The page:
FAT required to submit future flight schedules: CAA

05/19/2019 10:37 PM
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CNA file photo
CNA file photo

Taipei, May 19 (CNA) Far Eastern Air Transport Corp. (FAT), a medium-sized international carrier in Taiwan, will have to submit its flight schedules for June and July to the Civil Aeronautics Administration (CAA) in advance, in the wake of the carrier's surprise cancellations May 17 that affected nearly 1,000 passengers, the administration said Sunday.

"FAT must submit their plan to us on Monday on condition of the maximum number of flight hours of 1,350 hours," said Deputy Minister of Transportation and Communications Chi Wen-jong (祁文中) after an emergency meeting with FAT executives.

Chi's comments came after the airline canceled its flights May 17 to Palawan and Boracay in the Philippines and Danang in Vietnam for the rest of May, effective the following day.

While FAT has complained that the cancellations were necessary after it exceeded its maximum number of flight hours of 1,350 hours per month set by the CAA, the administration said it had warned the carrier back in April that its flight hours scheduled for May could break the threshold.

The CAA said it has applied flight hours control to FAT since March 2017 due to safety concerns, as the airline has an old fleet comprising eight McDonnell Douglas (MD) aircraft that have been suffering more malfunctions in recent years.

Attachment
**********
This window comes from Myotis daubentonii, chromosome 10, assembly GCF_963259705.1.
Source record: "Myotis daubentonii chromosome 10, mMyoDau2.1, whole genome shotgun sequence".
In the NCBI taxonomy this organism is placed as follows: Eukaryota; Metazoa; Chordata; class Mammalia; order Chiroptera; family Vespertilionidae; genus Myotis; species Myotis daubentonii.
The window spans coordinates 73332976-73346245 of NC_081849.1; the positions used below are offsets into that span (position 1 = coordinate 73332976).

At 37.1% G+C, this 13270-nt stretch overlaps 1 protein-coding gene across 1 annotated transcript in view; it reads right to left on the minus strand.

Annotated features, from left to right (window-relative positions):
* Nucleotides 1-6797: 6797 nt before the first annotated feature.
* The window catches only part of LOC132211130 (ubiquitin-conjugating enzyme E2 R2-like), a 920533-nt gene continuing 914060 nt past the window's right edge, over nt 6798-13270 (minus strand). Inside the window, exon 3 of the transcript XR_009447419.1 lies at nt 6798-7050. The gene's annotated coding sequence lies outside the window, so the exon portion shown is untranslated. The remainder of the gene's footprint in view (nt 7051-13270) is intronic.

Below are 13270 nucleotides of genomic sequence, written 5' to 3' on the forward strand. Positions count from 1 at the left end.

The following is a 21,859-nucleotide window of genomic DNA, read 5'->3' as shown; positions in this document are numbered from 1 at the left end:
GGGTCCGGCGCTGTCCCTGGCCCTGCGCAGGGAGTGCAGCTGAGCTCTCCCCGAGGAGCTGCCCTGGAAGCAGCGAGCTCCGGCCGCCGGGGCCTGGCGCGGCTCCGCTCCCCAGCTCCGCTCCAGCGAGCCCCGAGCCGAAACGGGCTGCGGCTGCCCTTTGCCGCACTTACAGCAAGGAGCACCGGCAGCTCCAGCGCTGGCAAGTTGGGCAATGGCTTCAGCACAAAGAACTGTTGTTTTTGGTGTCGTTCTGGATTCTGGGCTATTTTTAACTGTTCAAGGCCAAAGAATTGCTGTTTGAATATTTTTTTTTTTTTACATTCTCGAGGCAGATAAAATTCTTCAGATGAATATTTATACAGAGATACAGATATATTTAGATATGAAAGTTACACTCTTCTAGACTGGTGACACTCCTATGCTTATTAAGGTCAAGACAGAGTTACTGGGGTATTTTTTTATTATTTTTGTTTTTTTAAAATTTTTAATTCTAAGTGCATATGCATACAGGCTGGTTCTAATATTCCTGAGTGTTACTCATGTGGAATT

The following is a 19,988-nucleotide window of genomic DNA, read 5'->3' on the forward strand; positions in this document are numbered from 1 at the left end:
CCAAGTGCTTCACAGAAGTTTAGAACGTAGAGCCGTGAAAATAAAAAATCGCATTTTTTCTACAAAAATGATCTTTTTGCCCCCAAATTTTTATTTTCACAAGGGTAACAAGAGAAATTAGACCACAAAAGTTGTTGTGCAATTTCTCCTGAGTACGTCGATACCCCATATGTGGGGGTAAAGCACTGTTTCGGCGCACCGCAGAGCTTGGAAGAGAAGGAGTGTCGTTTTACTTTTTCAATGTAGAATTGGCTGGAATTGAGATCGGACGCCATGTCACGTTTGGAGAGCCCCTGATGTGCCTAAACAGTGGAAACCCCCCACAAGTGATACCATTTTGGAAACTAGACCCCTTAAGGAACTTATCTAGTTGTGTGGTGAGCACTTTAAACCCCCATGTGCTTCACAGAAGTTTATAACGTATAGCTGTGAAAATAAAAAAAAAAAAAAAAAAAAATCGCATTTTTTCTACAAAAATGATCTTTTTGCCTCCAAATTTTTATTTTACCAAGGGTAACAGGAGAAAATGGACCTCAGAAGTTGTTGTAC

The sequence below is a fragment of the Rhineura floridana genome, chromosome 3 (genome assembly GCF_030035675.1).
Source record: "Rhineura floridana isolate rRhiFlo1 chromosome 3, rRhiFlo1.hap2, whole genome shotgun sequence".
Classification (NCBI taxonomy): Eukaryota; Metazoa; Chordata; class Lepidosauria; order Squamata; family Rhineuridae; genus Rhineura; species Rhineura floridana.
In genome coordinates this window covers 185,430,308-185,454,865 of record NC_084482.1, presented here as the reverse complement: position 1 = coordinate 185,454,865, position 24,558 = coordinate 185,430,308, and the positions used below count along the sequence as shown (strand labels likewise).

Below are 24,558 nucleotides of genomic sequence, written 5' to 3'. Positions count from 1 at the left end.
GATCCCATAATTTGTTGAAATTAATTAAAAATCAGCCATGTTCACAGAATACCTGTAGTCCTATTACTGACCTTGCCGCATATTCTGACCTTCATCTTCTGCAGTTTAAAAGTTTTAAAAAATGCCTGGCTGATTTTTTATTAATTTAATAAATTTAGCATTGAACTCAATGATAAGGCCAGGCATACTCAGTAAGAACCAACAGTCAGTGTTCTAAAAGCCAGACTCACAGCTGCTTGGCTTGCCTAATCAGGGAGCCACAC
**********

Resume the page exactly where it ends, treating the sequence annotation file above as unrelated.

Chi said all FAT's 164 passengers grounded in Danang Saturday due to the cancelation returned to Taiwan Sunday, adding that the carrier will bring home another 164 passengers stranded in Palawan due to the flight cancelation by May 21.

According to the CAA, 29 more FAT flights will be affected between May 21-31.

Meanwhile, FAT General Manager Lee Tzu-huang (李梓煌) admitted that the way FAT handles its flight cancellations is bad and needs to be improved.

He pledged Sunday that the airline will notify the CAA and travel agencies as soon as possible if similar situations occur again, so that they can together come up with solutions to minimize the impact on passengers.

(By Lee Hsin-yin)


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